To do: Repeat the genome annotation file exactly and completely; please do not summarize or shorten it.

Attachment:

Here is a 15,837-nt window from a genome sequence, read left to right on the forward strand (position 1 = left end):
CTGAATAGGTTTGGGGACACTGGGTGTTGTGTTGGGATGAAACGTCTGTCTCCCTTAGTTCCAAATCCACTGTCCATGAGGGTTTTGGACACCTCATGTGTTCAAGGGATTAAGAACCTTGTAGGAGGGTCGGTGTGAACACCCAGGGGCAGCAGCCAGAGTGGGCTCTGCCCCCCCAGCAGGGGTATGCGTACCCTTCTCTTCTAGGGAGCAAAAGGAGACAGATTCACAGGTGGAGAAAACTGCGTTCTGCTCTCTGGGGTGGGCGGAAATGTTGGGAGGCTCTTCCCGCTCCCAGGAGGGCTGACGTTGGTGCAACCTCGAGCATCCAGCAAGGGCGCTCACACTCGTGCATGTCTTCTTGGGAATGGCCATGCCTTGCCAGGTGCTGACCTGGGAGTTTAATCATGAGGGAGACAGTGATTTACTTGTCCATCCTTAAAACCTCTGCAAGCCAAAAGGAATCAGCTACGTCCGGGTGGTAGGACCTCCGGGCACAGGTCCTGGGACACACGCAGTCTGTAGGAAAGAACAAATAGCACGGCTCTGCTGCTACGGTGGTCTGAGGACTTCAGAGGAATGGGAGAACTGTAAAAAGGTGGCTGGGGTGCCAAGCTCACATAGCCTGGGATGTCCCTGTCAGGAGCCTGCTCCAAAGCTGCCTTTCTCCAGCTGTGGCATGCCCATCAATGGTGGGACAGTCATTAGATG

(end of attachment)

Here is a 15,837-nt window from a genome sequence, read left to right on the forward strand (position 1 = left end):
CTGAATAGGTTTGGGGACACTGGGTGTTGTGTTGGGATGAAACGTCTGTCTCCCTTAGTTCCAAATCCACTGTCCATGAGGGTTTTGGACACCTCATGTGTTCAAGGGATTAAGAACCTTGTAGGAGGGTCGGTGTGAACACCCAGGGGCAGCAGCCAGAGTGGGCTCTGCCCCCCCAGCAGGGGTATGCGTACCCTTCTCTTCTAGGGAGCAAAAGGAGACAGATTCACAGGTGGAGAAAACTGCGTTCTGCTCTCTGGGGTGGGCGGAAATGTTGGGAGGCTCTTCCCGCTCCCAGGAGGGCTGACGTTGGTGCAACCTCGAGCATCCAGCAAGGGCGCTCACACTCGTGCATGTCTTCTTGGGAATGGCCATGCCTTGCCAGGTGCTGACCTGGGAGTTTAATCATGAGGGAGACAGTGATTTACTTGTCCATCCTTAAAACCTCTGCAAGCCAAAAGGAATCAGCTACGTCCGGGTGGTAGGACCTCCGGGCACAGGTCCTGGGACACACGCAGTCTGTAGGAAAGAACAAATAGCACGGCTCTGCTGCTACGGTGGTCTGAGGACTTCAGAGGAATGGGAGAACTGTAAAAAGGTGGCTGGGGTGCCAAGCTCACATAGCCTGGGATGTCCCTGTCAGGAGCCTGCTCCAAAGCTGCCTTTCTCCAGCTGTGGCATGCCCATCAATGGTGGGACAGTCATTAGATG